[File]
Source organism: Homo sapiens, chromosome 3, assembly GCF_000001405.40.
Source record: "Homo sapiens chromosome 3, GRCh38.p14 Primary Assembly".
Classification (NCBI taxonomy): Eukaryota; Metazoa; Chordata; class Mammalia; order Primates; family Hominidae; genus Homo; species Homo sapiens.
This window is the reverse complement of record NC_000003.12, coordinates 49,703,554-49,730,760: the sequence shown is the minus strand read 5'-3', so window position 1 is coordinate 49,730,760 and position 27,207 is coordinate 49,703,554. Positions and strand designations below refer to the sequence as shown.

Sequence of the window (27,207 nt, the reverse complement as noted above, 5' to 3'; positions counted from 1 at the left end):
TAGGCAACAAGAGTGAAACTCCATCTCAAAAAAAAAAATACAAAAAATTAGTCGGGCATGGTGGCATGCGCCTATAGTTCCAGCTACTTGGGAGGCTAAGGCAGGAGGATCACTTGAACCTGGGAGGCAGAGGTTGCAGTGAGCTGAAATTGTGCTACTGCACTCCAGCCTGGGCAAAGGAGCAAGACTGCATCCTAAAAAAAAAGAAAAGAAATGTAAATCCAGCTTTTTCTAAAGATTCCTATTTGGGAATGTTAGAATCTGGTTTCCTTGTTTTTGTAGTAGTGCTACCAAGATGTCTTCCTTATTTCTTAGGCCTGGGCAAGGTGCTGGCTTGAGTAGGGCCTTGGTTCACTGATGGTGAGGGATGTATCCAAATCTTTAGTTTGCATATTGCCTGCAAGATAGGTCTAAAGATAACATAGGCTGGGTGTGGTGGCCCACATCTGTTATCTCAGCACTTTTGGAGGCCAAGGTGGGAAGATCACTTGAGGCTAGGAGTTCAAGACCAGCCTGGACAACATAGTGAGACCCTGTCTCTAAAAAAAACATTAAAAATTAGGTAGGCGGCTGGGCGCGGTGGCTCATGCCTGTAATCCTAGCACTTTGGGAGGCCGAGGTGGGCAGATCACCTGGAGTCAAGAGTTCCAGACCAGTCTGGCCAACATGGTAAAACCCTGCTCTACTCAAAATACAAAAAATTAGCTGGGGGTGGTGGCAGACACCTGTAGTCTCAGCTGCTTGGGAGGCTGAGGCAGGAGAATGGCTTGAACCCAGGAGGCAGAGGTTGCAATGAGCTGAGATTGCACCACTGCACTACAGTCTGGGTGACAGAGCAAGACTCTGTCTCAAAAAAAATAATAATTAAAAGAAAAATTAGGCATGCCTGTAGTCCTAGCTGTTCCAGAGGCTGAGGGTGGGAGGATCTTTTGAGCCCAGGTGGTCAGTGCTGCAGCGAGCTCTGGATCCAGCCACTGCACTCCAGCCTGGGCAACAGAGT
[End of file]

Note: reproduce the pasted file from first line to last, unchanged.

Source organism: Homo sapiens, chromosome 3, assembly GCF_000001405.40.
Source record: "Homo sapiens chromosome 3, GRCh38.p14 Primary Assembly".
Classification (NCBI taxonomy): Eukaryota; Metazoa; Chordata; class Mammalia; order Primates; family Hominidae; genus Homo; species Homo sapiens.
This window is the reverse complement of record NC_000003.12, coordinates 49,703,554-49,730,760: the sequence shown is the minus strand read 5'-3', so window position 1 is coordinate 49,730,760 and position 27,207 is coordinate 49,703,554. Positions and strand designations below refer to the sequence as shown.

Sequence of the window (27,207 nt, the reverse complement as noted above, 5' to 3'; positions counted from 1 at the left end):
TAGGCAACAAGAGTGAAACTCCATCTCAAAAAAAAAAATACAAAAAATTAGTCGGGCATGGTGGCATGCGCCTATAGTTCCAGCTACTTGGGAGGCTAAGGCAGGAGGATCACTTGAACCTGGGAGGCAGAGGTTGCAGTGAGCTGAAATTGTGCTACTGCACTCCAGCCTGGGCAAAGGAGCAAGACTGCATCCTAAAAAAAAAGAAAAGAAATGTAAATCCAGCTTTTTCTAAAGATTCCTATTTGGGAATGTTAGAATCTGGTTTCCTTGTTTTTGTAGTAGTGCTACCAAGATGTCTTCCTTATTTCTTAGGCCTGGGCAAGGTGCTGGCTTGAGTAGGGCCTTGGTTCACTGATGGTGAGGGATGTATCCAAATCTTTAGTTTGCATATTGCCTGCAAGATAGGTCTAAAGATAACATAGGCTGGGTGTGGTGGCCCACATCTGTTATCTCAGCACTTTTGGAGGCCAAGGTGGGAAGATCACTTGAGGCTAGGAGTTCAAGACCAGCCTGGACAACATAGTGAGACCCTGTCTCTAAAAAAAACATTAAAAATTAGGTAGGCGGCTGGGCGCGGTGGCTCATGCCTGTAATCCTAGCACTTTGGGAGGCCGAGGTGGGCAGATCACCTGGAGTCAAGAGTTCCAGACCAGTCTGGCCAACATGGTAAAACCCTGCTCTACTCAAAATACAAAAAATTAGCTGGGGGTGGTGGCAGACACCTGTAGTCTCAGCTGCTTGGGAGGCTGAGGCAGGAGAATGGCTTGAACCCAGGAGGCAGAGGTTGCAATGAGCTGAGATTGCACCACTGCACTACAGTCTGGGTGACAGAGCAAGACTCTGTCTCAAAAAAAATAATAATTAAAAGAAAAATTAGGCATGCCTGTAGTCCTAGCTGTTCCAGAGGCTGAGGGTGGGAGGATCTTTTGAGCCCAGGTGGTCAGTGCTGCAGCGAGCTCTGGATCCAGCCACTGCACTCCAGCCTGGGCAACAGAGT